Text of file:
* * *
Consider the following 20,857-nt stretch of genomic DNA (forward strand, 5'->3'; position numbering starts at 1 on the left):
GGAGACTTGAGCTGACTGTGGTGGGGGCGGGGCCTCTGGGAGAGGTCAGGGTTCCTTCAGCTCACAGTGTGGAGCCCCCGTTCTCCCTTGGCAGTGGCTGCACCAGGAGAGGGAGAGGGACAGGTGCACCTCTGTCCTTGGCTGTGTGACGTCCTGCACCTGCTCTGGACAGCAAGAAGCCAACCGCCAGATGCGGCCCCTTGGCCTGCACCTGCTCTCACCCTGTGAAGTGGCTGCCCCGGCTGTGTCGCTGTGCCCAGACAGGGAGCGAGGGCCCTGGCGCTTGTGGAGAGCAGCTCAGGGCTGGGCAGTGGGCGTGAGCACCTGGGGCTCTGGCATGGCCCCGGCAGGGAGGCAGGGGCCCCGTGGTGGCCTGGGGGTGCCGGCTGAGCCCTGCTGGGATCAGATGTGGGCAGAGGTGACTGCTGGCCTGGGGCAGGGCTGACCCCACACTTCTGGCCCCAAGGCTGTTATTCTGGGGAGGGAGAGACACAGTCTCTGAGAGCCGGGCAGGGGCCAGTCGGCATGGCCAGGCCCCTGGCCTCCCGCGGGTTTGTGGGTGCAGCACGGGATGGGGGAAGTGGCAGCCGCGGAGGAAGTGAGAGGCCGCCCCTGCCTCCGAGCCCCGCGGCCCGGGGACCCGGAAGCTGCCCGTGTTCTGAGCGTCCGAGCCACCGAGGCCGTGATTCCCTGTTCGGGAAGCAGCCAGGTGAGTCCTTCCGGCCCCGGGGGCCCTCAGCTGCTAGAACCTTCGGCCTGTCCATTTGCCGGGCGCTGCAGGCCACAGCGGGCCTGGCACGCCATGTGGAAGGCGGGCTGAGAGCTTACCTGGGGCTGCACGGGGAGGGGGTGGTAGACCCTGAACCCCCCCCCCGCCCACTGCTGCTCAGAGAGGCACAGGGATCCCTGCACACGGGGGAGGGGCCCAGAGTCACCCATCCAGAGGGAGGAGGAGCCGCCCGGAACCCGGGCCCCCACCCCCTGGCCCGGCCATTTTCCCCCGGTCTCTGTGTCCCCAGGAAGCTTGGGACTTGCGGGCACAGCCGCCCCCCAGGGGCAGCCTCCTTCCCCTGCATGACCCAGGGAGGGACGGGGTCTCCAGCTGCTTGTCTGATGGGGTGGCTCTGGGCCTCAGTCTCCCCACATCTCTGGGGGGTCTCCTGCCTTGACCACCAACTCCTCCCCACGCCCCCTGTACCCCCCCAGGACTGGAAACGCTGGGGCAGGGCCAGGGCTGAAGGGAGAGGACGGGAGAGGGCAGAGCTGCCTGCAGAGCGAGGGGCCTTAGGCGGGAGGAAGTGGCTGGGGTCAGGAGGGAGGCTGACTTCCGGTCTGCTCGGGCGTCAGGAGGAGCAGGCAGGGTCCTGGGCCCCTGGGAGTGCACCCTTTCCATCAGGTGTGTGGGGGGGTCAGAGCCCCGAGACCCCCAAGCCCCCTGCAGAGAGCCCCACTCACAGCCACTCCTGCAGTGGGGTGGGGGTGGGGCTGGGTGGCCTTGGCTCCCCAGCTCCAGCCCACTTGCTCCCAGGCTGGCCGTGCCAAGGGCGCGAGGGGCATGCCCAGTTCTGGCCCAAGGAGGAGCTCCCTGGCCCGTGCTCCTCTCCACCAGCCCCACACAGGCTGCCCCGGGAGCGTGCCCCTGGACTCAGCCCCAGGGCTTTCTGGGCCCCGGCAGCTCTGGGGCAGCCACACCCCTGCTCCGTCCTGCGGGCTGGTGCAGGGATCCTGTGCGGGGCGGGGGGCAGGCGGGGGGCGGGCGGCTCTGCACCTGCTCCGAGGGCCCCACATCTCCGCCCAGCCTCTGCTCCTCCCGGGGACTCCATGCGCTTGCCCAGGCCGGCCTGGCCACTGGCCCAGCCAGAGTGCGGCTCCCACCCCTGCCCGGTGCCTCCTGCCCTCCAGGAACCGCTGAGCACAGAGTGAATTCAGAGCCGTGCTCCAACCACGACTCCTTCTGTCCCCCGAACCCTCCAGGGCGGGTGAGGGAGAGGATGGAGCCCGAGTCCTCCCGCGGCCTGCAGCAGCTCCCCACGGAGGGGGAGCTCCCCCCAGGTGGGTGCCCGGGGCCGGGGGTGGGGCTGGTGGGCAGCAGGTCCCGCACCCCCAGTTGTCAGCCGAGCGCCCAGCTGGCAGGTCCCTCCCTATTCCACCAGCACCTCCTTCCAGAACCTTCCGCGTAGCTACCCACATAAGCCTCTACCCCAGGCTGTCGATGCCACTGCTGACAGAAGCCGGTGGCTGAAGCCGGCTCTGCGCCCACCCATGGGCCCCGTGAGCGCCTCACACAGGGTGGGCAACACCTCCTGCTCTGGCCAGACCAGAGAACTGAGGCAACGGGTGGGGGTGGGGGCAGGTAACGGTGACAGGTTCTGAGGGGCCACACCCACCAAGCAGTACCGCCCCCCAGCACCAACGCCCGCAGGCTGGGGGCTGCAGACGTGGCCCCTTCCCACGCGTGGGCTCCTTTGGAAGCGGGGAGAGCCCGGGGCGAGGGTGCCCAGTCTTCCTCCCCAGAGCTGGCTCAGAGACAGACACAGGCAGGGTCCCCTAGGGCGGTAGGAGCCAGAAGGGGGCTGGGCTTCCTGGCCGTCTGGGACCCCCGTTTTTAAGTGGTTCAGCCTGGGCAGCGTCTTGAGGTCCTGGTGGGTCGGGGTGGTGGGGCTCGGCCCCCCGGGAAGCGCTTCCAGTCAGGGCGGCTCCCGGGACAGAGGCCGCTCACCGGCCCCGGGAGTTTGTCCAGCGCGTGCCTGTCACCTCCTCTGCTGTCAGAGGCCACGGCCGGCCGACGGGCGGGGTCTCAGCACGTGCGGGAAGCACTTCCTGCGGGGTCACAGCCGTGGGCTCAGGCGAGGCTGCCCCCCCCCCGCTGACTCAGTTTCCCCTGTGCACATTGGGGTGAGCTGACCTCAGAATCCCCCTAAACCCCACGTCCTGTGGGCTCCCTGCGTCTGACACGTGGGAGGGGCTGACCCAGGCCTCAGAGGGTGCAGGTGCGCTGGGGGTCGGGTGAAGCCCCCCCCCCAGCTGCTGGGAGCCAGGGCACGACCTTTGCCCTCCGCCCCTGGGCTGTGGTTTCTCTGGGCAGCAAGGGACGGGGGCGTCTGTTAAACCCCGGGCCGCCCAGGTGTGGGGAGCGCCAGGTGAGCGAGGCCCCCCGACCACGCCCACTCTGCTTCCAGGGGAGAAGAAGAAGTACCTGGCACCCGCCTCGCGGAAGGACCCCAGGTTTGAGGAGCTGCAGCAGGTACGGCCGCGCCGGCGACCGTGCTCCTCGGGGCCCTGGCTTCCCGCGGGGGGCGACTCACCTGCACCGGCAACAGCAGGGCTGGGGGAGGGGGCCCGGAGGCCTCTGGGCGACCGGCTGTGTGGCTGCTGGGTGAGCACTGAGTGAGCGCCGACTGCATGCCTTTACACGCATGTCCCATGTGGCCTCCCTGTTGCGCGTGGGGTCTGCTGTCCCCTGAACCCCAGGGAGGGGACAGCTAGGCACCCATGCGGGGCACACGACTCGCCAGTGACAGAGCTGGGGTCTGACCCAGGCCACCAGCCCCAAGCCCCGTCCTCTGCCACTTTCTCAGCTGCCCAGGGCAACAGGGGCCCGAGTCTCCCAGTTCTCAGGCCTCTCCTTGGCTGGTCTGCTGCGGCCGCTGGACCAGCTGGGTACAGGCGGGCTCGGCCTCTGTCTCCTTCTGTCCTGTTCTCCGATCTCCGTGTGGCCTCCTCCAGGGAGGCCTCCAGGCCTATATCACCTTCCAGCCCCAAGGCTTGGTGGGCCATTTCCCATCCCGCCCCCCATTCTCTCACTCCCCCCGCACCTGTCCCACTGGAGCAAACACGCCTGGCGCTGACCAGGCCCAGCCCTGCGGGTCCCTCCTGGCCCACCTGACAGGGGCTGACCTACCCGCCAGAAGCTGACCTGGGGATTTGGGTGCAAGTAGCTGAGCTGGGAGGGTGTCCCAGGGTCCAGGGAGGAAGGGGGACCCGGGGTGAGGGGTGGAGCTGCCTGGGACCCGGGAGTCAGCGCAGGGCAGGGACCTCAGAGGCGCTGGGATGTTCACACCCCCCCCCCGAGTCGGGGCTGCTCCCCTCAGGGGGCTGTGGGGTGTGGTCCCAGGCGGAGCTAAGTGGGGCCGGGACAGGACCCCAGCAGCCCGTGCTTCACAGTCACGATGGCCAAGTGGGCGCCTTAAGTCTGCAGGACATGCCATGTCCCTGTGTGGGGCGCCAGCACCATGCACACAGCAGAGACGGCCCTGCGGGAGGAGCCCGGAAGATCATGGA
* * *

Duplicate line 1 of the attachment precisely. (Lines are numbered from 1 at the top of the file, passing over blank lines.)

Consider the following 20,857-nt stretch of genomic DNA (forward strand, 5'->3'; position numbering starts at 1 on the left):